Speaking to USA Today's Susan Page in mid-May, Andrew Kohut, director of the nonpartisan Pew Research Center observed, "All presidential elections are first and foremost referendums on the times and the president's job performance." Bush strategists would like it to be otherwise, but since 1948 the four presidents who won second terms had approval ratings of 52% or better in the Gallup poll taken during May of the election year. The three who lost had approval ratings of 47% or lower. Bush's approval rating in the USA Today/CNN/Gallup Poll taken May 7-9 was 46%.
"You've got to wait a few weeks to see whether it's stuck there or it's based on this horrible news, the pictures from Iraq," Charles Black, a strategist with ties to Bush's campaign told USA Today. The Bush campaign outlined steps it planned to improve their candidate's standing.
Reprinted from ConsortiumNews.com with permission.
It has become a staple of the national press corps’ "conventional wisdom" that George W. Bush and John Kerry really aren’t very different on many issues, if one looks past the rhetorical tone to their actual policies. But this supposedly tough-minded analysis may be just one more example of the news media’s sophomoric political thinking.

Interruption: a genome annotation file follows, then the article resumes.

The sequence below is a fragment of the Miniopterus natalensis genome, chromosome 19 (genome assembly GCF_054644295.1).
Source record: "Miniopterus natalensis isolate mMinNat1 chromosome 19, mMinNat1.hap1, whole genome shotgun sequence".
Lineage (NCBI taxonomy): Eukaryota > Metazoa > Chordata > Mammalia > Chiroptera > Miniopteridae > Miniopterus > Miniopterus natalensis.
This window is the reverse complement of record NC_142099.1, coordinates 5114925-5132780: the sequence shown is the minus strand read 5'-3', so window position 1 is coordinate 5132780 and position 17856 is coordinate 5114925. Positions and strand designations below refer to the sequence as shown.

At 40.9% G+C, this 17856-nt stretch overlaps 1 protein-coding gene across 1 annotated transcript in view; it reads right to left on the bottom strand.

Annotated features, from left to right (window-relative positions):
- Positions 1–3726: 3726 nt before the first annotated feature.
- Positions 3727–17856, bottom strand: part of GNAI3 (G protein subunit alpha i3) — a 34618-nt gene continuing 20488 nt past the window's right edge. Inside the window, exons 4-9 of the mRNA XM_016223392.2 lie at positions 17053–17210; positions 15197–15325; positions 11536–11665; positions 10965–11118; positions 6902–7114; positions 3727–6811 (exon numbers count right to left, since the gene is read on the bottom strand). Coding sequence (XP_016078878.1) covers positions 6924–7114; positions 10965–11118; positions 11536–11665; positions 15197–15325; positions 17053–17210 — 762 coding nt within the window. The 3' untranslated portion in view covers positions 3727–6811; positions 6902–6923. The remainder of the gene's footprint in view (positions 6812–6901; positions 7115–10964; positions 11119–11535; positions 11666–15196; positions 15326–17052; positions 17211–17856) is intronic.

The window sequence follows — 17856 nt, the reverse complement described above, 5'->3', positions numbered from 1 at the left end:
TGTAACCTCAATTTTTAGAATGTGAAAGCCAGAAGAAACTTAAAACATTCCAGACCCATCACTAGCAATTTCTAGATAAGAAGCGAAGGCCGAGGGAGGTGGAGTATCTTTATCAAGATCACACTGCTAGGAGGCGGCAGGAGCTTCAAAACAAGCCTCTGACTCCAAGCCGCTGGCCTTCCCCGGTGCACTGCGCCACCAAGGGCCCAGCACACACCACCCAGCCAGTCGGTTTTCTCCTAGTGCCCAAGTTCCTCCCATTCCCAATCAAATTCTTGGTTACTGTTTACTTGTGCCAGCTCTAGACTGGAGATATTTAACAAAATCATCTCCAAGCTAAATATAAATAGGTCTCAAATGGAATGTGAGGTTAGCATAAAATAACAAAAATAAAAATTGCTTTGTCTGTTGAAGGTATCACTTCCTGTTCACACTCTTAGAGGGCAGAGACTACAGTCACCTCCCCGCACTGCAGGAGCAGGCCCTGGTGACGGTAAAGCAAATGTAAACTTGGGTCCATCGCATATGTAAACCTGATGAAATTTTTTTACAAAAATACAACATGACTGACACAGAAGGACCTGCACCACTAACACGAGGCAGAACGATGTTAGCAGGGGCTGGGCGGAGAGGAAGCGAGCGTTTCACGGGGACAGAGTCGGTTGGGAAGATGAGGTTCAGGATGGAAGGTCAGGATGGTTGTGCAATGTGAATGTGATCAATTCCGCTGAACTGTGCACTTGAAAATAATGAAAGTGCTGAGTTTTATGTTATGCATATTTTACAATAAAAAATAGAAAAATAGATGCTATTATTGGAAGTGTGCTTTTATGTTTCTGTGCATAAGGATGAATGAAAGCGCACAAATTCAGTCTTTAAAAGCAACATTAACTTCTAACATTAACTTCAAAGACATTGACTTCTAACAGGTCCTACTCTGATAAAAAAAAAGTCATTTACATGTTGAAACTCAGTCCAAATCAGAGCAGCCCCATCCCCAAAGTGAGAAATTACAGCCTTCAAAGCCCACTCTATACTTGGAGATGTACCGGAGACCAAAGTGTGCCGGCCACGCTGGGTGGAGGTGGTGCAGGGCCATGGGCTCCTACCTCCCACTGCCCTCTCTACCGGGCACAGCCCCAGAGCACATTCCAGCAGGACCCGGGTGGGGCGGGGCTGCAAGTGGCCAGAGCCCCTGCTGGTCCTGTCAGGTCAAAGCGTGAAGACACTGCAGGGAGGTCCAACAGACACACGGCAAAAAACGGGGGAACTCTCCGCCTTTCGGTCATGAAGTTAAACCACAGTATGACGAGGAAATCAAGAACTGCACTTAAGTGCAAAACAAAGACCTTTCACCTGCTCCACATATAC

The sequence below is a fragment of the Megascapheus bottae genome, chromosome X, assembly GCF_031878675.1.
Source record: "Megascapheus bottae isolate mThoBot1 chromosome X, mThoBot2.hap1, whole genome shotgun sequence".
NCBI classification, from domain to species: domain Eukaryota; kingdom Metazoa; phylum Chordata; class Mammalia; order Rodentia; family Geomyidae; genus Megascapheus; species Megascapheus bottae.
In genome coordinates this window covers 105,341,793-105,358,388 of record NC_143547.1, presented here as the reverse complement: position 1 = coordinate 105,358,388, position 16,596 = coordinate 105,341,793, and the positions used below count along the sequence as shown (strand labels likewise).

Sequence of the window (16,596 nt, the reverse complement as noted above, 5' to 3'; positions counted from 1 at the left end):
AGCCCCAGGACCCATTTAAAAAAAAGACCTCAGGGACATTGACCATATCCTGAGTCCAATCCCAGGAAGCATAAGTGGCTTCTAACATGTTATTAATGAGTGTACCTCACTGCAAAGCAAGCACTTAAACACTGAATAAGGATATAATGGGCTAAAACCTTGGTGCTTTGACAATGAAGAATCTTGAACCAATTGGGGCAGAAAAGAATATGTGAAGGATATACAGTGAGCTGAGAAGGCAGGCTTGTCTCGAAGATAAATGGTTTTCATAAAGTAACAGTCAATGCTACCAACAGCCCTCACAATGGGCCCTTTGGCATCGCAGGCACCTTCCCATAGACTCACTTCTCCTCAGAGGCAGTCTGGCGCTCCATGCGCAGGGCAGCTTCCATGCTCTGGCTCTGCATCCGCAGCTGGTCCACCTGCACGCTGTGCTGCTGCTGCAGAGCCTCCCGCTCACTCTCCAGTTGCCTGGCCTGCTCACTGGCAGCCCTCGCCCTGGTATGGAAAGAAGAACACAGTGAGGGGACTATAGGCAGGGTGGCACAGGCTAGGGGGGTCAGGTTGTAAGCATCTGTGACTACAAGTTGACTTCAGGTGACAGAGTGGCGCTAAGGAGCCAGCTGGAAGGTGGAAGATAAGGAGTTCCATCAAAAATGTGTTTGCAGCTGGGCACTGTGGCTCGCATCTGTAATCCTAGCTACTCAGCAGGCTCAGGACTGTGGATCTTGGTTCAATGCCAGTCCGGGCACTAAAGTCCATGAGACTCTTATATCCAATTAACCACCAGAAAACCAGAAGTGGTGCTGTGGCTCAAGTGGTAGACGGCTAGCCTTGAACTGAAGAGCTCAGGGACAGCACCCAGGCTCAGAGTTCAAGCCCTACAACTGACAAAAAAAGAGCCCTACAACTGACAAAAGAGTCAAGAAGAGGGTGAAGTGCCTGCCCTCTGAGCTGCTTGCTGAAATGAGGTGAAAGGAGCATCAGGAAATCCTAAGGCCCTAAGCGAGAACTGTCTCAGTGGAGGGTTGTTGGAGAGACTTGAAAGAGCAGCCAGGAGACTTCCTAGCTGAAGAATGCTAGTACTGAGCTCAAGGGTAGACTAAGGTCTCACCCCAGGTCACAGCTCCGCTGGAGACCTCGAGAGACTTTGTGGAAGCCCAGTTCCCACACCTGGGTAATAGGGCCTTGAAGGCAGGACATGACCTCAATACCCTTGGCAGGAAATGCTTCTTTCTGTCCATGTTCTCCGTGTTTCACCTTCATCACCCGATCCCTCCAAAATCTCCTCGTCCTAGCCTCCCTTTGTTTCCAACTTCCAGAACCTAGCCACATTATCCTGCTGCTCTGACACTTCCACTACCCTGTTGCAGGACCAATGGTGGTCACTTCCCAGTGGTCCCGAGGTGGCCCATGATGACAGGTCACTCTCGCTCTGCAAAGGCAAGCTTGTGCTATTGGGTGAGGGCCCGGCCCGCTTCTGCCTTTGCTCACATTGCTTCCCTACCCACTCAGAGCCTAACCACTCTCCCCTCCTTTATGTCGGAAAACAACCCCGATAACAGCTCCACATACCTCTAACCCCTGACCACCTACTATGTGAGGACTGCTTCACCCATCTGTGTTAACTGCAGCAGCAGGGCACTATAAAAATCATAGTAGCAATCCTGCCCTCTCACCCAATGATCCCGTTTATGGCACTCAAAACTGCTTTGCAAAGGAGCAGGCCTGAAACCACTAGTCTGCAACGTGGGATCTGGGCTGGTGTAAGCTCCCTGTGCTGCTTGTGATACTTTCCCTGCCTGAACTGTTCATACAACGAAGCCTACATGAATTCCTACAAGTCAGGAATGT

The core fallacy of this "tweedle-dee-tweedle-dum" analysis is the assumption that Bush actually means what he says, when his record is that he often says what is convenient to the moment or what may stir up Americans but turns out to be untrue. Indeed, if there’s one lesson the news media should have learned in the past three years, it’s that Bush isn’t the "straight-shooter" he pretends to be.
On both little and big issues, from his petty shifting of blame for the "Mission Accomplished" banner to his momentous false claims about weapons of mass destruction, Bush has demonstrated that his comments can’t be taken at face value. So, it makes little sense for national pundits to compare the words of Kerry and Bush as a meaningful measure of how similar their policies are.
Updated Sun, 12/20/2015
Tucked halfway down the first page of a May 25 article in the Washington Post titled "Bush Poll Numbers On Iraq at New Low" was a statistic that to some observers was more interesting than the headline. Between April and May, Bush's approval rating among Republicans declined almost 7%. Republicans still overwhelmingly support Bush, according to the Post (82%), but in a close race, defections among Republicans could be a significant factor.